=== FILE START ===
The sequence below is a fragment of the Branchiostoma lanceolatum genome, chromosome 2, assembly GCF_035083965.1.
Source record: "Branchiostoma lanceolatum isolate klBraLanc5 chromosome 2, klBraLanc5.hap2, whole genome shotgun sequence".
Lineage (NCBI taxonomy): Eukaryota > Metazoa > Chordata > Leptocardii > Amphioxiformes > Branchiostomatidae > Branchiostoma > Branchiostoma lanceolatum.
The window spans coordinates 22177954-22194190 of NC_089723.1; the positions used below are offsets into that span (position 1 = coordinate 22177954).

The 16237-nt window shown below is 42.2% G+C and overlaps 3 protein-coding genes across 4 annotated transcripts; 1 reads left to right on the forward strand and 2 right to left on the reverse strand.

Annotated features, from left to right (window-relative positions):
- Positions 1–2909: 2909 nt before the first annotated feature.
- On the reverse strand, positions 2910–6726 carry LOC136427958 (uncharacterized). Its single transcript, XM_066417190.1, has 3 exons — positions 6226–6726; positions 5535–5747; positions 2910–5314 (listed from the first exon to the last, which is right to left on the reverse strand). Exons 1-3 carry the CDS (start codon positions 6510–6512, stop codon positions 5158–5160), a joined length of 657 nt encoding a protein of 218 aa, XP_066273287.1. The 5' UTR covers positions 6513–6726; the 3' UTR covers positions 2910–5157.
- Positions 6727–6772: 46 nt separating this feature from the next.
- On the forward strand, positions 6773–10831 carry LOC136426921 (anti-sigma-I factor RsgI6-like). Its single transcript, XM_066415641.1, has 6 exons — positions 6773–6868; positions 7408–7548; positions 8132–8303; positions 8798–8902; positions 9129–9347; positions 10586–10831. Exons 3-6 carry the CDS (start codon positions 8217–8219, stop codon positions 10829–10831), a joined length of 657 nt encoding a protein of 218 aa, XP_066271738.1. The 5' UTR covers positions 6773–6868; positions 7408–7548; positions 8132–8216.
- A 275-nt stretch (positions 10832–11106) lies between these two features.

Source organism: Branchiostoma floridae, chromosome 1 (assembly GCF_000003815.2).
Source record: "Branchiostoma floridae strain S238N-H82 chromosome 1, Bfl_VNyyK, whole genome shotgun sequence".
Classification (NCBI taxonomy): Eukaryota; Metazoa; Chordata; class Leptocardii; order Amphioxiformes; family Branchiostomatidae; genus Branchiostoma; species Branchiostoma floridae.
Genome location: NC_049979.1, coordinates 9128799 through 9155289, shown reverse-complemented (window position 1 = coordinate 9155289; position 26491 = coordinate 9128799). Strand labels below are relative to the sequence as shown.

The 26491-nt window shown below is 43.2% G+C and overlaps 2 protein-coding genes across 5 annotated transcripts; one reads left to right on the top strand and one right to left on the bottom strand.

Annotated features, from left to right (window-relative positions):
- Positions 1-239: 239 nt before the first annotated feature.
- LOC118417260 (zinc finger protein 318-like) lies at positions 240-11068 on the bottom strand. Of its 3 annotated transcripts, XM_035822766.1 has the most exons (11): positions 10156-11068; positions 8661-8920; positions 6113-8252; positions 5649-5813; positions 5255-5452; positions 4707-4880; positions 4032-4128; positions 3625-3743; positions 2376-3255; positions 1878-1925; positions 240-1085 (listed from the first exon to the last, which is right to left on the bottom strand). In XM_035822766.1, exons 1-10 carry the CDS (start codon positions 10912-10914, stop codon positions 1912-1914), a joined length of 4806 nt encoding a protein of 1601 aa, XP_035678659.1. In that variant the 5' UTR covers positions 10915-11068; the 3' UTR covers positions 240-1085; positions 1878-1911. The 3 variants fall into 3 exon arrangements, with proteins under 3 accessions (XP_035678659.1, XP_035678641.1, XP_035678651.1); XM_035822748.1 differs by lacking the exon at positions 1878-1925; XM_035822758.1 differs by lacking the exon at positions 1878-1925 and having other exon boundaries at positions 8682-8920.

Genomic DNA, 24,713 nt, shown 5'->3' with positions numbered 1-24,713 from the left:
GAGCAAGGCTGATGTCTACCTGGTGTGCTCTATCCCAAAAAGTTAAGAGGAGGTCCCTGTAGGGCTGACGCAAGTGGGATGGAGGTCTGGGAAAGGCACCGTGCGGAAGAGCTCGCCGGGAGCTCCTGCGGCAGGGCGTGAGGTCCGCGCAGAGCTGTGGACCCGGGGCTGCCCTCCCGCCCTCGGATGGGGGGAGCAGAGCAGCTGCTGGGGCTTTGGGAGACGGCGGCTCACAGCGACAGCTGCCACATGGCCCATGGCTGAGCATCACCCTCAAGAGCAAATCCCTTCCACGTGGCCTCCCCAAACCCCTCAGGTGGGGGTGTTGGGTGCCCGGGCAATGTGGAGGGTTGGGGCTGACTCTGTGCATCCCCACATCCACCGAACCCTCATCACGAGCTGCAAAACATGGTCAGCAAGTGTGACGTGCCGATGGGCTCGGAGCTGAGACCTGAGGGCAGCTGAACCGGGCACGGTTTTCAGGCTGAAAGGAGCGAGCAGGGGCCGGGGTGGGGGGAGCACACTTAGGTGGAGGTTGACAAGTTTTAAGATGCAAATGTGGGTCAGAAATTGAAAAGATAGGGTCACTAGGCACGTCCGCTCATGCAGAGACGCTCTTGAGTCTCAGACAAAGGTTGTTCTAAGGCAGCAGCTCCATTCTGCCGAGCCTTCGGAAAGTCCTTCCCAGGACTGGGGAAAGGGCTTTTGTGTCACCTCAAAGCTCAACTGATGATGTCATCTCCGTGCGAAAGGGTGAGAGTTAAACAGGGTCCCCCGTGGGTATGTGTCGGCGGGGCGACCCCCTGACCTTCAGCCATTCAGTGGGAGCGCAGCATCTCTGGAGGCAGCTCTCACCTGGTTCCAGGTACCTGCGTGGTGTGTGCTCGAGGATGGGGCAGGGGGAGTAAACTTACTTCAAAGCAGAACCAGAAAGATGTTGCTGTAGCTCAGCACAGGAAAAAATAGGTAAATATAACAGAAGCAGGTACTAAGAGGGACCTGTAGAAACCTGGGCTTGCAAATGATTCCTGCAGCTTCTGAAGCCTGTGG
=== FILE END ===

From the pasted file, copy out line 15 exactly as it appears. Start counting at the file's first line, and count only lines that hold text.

Genome location: NC_049979.1, coordinates 9128799 through 9155289, shown reverse-complemented (window position 1 = coordinate 9155289; position 26491 = coordinate 9128799). Strand labels below are relative to the sequence as shown.